Sathyaneshan Nadar (11 November 1912 – 15 June 1971) aka Sathyan.
40 years on, Time still looks up in awe at this consummate actor who passionately lived for acting, than the ‘business’ of acting. What does Sathyan mean to someone who loves Malayalam films, or for that matters films in general? There is a whole lot of things and curiously, not one that you can actually point your finger and say, “THIS is what he stood for in Malayalam Cinema”. Sathyan debuted as a lead character at the ‘eye-brow’ raising age of 40, and went on to rule the arc lights for the next two decades, leaving behind a bunch of onscreen characters we still can recall by their names ( isn’t that a wonderful thing – I can hardly do the same with the ‘existing’ celluloid sultans). What Sathyan represented, to me, was conviction in all its deep and profound sense. About the characters he chose and brought to life in a way that never overwhelmed or threatened the rest of the cast but held on its own, leaving you awed by the time you left the cinema.
The veteran director M Krishnan Nair, in a birthday remembrance of Sathyan says about his uncanny knack of knowing which character, regardless of whether it was the lead or supporting one, suited him best.
While one went to a a movie that had Prem Nazir with a reasonable knowledge of what to expect out of the story line, Sathyan, on the other hand, would blow you away with his nuances and the characters that came alive onscreen. He could exaggerate when he wanted and hold back just as effortlessly. As far as the former is concerned, I always watch them with bemusement, mainly the ones based on the Vadakkan Paattukal ( Unniyarcha [ 1961], Thacholi Othenan  and Othenante Makan  ) . For the latter, the examples are legion. I know this might sound a little sacrilegious to the pundits, but Neelakkuyil never really affected me as a film, and that could also be the odd-one out in the long list that I love to sit back and lose myself. Palani, Pappu, Professor Benny, Paramu Pillai, Chellappan, Narayana Kaimal, Raghu, Kunjukutty – the list of faces that came alive courtesy Sathyan, the actor, goes on and on.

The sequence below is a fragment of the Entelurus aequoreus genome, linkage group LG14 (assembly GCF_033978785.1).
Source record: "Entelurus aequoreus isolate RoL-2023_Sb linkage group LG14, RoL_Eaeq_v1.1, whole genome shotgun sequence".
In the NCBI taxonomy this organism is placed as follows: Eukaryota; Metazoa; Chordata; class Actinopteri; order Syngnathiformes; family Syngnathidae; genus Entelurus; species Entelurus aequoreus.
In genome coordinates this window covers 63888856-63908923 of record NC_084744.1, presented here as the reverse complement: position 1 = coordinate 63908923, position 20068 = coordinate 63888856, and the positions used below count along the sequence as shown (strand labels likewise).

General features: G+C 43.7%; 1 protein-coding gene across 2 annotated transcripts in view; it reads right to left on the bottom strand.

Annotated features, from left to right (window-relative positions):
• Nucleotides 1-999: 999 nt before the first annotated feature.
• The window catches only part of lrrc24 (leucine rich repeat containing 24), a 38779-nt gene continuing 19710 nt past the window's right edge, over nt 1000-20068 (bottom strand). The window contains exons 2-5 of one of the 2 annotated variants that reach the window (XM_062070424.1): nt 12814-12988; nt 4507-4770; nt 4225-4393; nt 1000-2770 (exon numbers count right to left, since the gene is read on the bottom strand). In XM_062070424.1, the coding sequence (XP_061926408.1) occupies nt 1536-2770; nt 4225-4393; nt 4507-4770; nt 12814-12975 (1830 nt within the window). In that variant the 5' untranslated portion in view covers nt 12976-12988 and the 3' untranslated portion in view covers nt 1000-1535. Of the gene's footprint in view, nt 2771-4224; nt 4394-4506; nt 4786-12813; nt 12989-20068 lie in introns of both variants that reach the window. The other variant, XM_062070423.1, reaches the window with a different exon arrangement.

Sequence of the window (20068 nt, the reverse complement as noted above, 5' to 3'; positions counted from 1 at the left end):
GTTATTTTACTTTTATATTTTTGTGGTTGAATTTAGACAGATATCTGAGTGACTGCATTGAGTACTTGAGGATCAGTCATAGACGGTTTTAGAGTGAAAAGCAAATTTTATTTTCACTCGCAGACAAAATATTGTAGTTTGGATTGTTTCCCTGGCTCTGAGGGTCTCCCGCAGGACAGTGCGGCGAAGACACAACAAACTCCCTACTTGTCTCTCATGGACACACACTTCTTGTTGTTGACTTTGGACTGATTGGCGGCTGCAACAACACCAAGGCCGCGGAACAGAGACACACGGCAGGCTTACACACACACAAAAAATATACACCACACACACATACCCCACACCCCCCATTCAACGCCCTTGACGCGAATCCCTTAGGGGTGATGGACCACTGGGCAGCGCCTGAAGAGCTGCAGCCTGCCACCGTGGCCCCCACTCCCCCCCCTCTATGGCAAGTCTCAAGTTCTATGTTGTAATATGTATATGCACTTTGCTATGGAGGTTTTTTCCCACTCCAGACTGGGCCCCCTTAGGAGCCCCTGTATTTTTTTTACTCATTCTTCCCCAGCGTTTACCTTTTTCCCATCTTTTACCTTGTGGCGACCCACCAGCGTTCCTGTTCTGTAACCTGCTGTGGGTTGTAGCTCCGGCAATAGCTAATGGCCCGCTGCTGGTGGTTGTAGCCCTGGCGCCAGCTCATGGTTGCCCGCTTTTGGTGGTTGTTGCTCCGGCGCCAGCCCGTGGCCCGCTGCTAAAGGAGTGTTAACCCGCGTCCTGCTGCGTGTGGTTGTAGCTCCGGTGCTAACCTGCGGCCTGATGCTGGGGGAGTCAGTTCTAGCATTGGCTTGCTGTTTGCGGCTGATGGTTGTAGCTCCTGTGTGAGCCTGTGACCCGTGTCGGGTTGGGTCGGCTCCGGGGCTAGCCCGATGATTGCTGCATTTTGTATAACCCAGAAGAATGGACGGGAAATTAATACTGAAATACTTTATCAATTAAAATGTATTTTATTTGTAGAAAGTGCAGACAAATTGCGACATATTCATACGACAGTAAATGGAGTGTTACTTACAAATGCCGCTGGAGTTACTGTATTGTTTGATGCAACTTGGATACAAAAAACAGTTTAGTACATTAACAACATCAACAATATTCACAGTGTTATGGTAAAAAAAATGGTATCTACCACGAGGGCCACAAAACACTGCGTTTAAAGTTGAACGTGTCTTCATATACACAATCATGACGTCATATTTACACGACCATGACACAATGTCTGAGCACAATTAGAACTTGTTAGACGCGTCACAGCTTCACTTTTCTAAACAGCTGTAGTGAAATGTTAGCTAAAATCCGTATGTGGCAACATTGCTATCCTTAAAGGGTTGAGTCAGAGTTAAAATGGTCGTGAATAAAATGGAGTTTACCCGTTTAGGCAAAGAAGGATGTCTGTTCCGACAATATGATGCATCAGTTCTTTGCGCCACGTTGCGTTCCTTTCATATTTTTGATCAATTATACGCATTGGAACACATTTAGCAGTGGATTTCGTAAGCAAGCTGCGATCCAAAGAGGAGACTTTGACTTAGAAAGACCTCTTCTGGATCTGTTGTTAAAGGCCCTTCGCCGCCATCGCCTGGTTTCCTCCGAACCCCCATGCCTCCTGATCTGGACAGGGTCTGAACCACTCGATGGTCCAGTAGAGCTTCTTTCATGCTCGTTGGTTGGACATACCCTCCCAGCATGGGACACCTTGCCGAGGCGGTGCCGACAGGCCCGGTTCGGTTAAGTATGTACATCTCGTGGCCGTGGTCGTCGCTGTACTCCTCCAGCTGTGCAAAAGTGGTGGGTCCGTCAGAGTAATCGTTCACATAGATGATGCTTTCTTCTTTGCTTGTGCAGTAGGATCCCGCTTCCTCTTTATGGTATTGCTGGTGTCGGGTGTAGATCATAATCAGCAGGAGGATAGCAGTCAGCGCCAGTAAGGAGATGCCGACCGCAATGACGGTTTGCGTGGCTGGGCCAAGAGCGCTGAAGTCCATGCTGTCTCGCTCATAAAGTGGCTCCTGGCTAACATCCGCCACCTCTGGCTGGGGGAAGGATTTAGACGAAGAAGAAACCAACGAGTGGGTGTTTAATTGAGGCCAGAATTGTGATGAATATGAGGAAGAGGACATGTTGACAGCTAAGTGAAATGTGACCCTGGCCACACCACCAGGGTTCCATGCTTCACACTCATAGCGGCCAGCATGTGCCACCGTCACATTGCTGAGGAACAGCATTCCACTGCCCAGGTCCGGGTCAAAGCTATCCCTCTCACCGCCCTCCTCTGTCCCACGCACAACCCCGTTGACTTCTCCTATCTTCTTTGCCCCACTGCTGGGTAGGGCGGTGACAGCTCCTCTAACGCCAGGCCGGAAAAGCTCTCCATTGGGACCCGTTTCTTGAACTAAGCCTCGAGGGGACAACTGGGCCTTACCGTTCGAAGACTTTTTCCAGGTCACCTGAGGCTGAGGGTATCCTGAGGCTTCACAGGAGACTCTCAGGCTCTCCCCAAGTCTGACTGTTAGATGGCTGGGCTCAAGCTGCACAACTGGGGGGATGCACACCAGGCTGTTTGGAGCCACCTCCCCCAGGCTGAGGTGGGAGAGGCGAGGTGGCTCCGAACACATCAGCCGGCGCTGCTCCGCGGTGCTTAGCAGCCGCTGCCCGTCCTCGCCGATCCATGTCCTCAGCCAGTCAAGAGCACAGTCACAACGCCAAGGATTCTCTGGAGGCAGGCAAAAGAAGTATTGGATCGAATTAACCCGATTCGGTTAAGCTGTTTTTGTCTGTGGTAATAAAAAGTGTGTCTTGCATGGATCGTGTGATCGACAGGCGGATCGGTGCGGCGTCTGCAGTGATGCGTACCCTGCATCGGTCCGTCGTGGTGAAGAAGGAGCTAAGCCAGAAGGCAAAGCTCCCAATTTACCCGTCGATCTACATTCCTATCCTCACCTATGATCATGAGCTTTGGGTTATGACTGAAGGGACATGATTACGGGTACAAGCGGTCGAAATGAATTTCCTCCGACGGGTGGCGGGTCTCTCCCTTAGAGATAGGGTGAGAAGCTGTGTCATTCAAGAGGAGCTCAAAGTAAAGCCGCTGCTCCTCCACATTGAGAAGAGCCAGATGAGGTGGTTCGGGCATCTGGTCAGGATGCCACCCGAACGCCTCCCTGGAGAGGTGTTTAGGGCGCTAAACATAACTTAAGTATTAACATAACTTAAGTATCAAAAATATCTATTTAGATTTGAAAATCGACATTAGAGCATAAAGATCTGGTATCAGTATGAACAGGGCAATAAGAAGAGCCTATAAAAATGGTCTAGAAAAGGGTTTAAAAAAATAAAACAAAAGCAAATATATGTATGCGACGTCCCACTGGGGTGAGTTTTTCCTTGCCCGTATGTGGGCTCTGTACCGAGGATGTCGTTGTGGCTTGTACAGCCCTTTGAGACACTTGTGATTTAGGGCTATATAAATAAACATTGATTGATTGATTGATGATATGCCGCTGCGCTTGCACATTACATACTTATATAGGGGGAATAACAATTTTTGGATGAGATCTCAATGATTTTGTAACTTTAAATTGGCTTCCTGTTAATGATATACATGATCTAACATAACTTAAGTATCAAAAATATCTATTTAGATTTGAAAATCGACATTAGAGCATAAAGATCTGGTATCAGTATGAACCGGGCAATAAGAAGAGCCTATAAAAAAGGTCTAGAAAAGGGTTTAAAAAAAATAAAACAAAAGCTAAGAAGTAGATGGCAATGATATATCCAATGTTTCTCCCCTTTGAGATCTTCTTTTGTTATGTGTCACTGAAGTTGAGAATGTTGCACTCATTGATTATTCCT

In Snehaseema and Yakshi, one saw him with half his face disfigured (James Nalanchira writes in the cover story of Chitrabhoomi’s special edition on Sathyan that he actually darkened his face more with a mild acid for Snehaseema) – I wonder if anyone now would go to those lengths to bring out the ‘life in full’ of a character on screen !
In the closing scenes of Odayil Ninnu (1965), where his adopted daughter, about to get married, comes to take him to the place of wedding, the ailing, abrasive Pappu tells her with an air of finality, “Carry on, but, without me.” The modulation, the deep emphasis without wallowing in melodrama – everytime I watch that scene, I can feel a chill run down.
40 years on, the movie and the character still affects you. Just like all his movies. That, in a nutshell would inadequately describe his persona as Sathyan we know him today and for ever. A personality that affects you, across time.